You can find an explanation from the IRS on this topic here.

Note that you'll still have to pay regular income taxes on withdrawals. In addition, your state's department of revenue may have different rules about early withdrawals than the IRS.

Further, I'll mention that an article in The Motley Fool states that your 401(k) plan may not allow these types of withdrawals. So, even though the IRS allows the withdrawal penalty-free doesn't mean that you'll automatically gain access to your money. You'll need to check with the plan administrator and plan documents to be sure.

The Oblivious Investor and The Motley Fool seem to disagree on one point about the Rule of 55. Oblivious argues that you can access money from any 401(k) plan in which you were displaced from the sponsoring employer at 55 or older while the Fool says that you'll only be able to get money from the most recent employer.

This nuance in interpretation leads back to the original discussion. One option for dealing with an old 401(k) is to move money to the new 401(k), from which you may be able to withdraw money when you turn 55.

The main point is that you may have this early distribution option with a 401(k) — or a similar ERISA-qualified, employer-established defined contribution plan such as a 403(b) as Jim explains in his article on this topic — but not with an IRA. So, if you plan to retire early or earlier than 59.5 years, then you might consider keeping money inside the 401(k) plan rather than doing an IRA rollover. To decide on the approach that's right for you and understand how the rule of 55 might apply to your situation, consider consulting with a CFP and/or tax advisor.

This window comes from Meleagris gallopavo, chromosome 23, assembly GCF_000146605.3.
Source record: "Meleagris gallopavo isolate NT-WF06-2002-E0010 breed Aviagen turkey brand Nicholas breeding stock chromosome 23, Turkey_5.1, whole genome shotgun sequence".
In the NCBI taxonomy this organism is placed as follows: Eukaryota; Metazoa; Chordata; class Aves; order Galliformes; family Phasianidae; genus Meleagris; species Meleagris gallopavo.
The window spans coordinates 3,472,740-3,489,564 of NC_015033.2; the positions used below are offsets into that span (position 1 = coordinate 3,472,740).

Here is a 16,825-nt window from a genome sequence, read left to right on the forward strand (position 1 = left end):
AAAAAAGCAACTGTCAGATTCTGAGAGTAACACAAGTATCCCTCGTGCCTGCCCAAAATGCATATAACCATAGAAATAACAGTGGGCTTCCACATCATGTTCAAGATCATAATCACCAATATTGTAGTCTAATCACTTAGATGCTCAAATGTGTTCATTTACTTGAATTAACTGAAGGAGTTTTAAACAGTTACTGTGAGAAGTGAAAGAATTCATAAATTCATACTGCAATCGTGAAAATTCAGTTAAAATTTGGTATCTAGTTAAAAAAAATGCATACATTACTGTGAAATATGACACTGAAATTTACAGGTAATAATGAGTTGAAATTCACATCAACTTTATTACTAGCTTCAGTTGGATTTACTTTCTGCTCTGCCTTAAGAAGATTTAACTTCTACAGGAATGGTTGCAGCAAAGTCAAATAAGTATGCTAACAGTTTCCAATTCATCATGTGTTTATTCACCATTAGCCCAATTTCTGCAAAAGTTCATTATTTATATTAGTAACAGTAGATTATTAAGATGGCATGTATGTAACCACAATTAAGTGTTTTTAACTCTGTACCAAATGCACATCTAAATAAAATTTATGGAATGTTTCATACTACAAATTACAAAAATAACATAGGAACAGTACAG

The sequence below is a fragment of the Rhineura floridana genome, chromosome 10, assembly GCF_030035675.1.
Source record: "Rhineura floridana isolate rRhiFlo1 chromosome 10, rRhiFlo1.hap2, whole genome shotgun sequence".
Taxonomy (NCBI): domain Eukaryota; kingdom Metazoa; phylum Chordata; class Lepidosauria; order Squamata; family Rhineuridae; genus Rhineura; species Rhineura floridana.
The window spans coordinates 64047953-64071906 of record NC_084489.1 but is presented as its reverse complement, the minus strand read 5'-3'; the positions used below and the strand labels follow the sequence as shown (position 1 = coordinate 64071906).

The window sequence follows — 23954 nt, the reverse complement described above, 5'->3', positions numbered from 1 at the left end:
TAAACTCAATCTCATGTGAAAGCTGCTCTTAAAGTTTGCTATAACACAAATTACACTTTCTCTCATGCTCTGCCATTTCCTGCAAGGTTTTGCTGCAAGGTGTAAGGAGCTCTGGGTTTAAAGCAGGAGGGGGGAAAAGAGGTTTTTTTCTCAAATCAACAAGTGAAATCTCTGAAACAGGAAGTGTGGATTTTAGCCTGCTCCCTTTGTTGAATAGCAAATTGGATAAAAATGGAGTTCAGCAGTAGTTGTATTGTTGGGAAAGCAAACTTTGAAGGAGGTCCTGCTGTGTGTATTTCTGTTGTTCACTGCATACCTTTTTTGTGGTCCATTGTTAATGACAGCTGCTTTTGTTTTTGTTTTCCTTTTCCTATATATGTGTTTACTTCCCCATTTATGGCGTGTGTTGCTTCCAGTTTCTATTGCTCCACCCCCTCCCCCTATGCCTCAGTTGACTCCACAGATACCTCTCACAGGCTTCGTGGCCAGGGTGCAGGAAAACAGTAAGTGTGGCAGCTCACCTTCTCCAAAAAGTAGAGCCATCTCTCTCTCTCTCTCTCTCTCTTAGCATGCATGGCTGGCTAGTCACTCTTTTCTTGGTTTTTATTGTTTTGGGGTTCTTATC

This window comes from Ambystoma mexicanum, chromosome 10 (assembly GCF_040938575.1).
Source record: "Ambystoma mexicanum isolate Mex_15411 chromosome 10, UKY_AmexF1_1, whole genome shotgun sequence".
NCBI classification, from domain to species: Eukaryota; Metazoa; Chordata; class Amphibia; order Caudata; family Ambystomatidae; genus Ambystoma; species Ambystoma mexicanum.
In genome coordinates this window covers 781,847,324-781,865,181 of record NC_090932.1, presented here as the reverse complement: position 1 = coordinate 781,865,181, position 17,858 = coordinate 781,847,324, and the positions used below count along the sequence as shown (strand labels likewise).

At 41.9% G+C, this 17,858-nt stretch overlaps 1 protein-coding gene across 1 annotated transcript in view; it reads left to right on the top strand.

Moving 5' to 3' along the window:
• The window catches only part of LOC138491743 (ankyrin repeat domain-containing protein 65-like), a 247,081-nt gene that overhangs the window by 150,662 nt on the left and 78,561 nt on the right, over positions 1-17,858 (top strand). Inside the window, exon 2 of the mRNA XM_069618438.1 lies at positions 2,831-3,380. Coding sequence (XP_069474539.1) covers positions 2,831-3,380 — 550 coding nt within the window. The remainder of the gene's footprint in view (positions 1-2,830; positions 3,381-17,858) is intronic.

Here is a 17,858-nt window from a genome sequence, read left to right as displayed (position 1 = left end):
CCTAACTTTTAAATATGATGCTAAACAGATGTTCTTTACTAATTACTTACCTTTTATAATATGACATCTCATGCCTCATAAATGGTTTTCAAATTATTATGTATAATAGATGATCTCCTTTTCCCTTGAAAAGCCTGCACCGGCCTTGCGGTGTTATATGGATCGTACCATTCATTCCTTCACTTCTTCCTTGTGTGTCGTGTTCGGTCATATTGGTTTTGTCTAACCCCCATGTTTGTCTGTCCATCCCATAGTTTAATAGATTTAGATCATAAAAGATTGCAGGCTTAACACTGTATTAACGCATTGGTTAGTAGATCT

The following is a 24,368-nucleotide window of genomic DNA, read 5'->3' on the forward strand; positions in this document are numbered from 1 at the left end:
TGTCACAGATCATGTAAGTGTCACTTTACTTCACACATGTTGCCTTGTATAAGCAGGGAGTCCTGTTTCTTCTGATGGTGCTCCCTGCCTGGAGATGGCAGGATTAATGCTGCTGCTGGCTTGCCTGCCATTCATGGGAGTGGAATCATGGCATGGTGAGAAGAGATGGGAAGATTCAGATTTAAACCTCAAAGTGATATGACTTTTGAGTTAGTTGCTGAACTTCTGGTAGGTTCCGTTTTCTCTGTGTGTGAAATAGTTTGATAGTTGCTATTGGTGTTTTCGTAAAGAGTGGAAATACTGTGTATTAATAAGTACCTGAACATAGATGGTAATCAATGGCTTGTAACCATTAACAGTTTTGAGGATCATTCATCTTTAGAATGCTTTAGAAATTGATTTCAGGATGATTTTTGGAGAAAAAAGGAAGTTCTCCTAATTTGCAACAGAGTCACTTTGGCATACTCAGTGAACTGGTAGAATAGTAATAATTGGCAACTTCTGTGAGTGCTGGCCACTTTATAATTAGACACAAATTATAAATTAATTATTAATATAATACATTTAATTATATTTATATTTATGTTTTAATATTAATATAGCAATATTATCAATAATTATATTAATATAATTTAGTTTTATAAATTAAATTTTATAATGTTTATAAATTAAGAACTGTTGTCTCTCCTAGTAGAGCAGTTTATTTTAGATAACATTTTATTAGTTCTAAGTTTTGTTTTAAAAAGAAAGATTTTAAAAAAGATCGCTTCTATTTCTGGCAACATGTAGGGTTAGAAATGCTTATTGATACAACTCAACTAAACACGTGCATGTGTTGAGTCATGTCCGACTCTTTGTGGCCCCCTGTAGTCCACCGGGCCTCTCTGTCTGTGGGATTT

7 responses to “Rule of 55 for 401(k) Withdrawal

    1. There should be an administrator associated with your 401(k) plan. This person or group should be able to answer questions and help you complete transactions.

  1. I have a 401 k which I owe the amount of 9,600 from 24,000, but unable to pay back my loan for personal reason and now I am laid off my job after 13 years. I know if i withdrew the remaining money i am subject to regular taxes and penalties. Is there an exception from paying the penalty if i am 57 and laid off.

    1. Your 401(k) plan administrator and tax professional (and/or the IRS) may be able to help you determine how the Rule of 55 might apply to your situation.

  2. Just lost my job and I want to take $5000 out of my 401 to take a class and pay for books what penalty do I have to pay, I am over 55 also I rolled my 401k into an IRA ,

  3. I will be 55 this year and my job has gotten to stressful and it is starting to affect my health. With. That being said I am thinking of retiring at the end of the year. I have had this employer sponsored 401k for 14 years. Would I qualify for the 55 rule and be able to draw my funds without penalty. I am in Louisiana.

    1. You’d likely need to talk to your tax professional and 401(k) plan administrator to determine how the Rule of 55 might apply to your situation.